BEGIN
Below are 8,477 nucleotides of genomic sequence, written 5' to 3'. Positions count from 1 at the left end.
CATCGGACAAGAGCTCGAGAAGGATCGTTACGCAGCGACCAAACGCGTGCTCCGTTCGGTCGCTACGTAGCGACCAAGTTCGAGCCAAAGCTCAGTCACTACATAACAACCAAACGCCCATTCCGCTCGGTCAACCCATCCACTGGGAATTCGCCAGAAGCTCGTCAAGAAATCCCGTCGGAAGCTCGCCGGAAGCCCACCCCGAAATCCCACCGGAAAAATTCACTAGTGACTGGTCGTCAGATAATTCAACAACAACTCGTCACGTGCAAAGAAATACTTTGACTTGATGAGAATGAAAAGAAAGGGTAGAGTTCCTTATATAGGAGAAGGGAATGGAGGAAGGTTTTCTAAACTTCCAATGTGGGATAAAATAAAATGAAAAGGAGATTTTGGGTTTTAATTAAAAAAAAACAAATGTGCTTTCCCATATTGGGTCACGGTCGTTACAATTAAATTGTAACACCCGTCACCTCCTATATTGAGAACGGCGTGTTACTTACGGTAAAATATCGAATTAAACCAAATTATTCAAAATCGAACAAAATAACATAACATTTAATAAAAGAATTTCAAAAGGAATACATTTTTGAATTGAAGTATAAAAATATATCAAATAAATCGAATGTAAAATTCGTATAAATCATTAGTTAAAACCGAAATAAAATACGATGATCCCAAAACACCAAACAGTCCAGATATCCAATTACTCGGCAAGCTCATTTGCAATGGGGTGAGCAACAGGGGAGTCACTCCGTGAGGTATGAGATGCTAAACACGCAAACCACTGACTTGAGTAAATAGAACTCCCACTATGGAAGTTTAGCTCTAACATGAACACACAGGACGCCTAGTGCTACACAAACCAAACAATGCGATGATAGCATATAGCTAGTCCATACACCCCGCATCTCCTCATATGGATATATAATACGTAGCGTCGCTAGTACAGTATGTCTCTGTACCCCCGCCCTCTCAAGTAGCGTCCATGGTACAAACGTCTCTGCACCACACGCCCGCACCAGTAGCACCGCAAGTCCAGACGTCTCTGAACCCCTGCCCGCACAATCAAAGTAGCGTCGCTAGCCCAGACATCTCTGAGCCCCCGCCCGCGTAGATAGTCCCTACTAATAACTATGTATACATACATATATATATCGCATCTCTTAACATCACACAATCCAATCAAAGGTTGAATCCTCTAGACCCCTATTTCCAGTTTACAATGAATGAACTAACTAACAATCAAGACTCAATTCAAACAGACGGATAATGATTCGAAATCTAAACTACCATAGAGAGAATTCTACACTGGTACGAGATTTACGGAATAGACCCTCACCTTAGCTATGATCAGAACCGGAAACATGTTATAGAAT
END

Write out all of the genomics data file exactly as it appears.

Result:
Below are 8,477 nucleotides of genomic sequence, written 5' to 3'. Positions count from 1 at the left end.
CATCGGACAAGAGCTCGAGAAGGATCGTTACGCAGCGACCAAACGCGTGCTCCGTTCGGTCGCTACGTAGCGACCAAGTTCGAGCCAAAGCTCAGTCACTACATAACAACCAAACGCCCATTCCGCTCGGTCAACCCATCCACTGGGAATTCGCCAGAAGCTCGTCAAGAAATCCCGTCGGAAGCTCGCCGGAAGCCCACCCCGAAATCCCACCGGAAAAATTCACTAGTGACTGGTCGTCAGATAATTCAACAACAACTCGTCACGTGCAAAGAAATACTTTGACTTGATGAGAATGAAAAGAAAGGGTAGAGTTCCTTATATAGGAGAAGGGAATGGAGGAAGGTTTTCTAAACTTCCAATGTGGGATAAAATAAAATGAAAAGGAGATTTTGGGTTTTAATTAAAAAAAAACAAATGTGCTTTCCCATATTGGGTCACGGTCGTTACAATTAAATTGTAACACCCGTCACCTCCTATATTGAGAACGGCGTGTTACTTACGGTAAAATATCGAATTAAACCAAATTATTCAAAATCGAACAAAATAACATAACATTTAATAAAAGAATTTCAAAAGGAATACATTTTTGAATTGAAGTATAAAAATATATCAAATAAATCGAATGTAAAATTCGTATAAATCATTAGTTAAAACCGAAATAAAATACGATGATCCCAAAACACCAAACAGTCCAGATATCCAATTACTCGGCAAGCTCATTTGCAATGGGGTGAGCAACAGGGGAGTCACTCCGTGAGGTATGAGATGCTAAACACGCAAACCACTGACTTGAGTAAATAGAACTCCCACTATGGAAGTTTAGCTCTAACATGAACACACAGGACGCCTAGTGCTACACAAACCAAACAATGCGATGATAGCATATAGCTAGTCCATACACCCCGCATCTCCTCATATGGATATATAATACGTAGCGTCGCTAGTACAGTATGTCTCTGTACCCCCGCCCTCTCAAGTAGCGTCCATGGTACAAACGTCTCTGCACCACACGCCCGCACCAGTAGCACCGCAAGTCCAGACGTCTCTGAACCCCTGCCCGCACAATCAAAGTAGCGTCGCTAGCCCAGACATCTCTGAGCCCCCGCCCGCGTAGATAGTCCCTACTAATAACTATGTATACATACATATATATATCGCATCTCTTAACATCACACAATCCAATCAAAGGTTGAATCCTCTAGACCCCTATTTCCAGTTTACAATGAATGAACTAACTAACAATCAAGACTCAATTCAAACAGACGGATAATGATTCGAAATCTAAACTACCATAGAGAGAATTCTACACTGGTACGAGATTTACGGAATAGACCCTCACCTTAGCTATGATCAGAACCGGAAACATGTTATAGAAT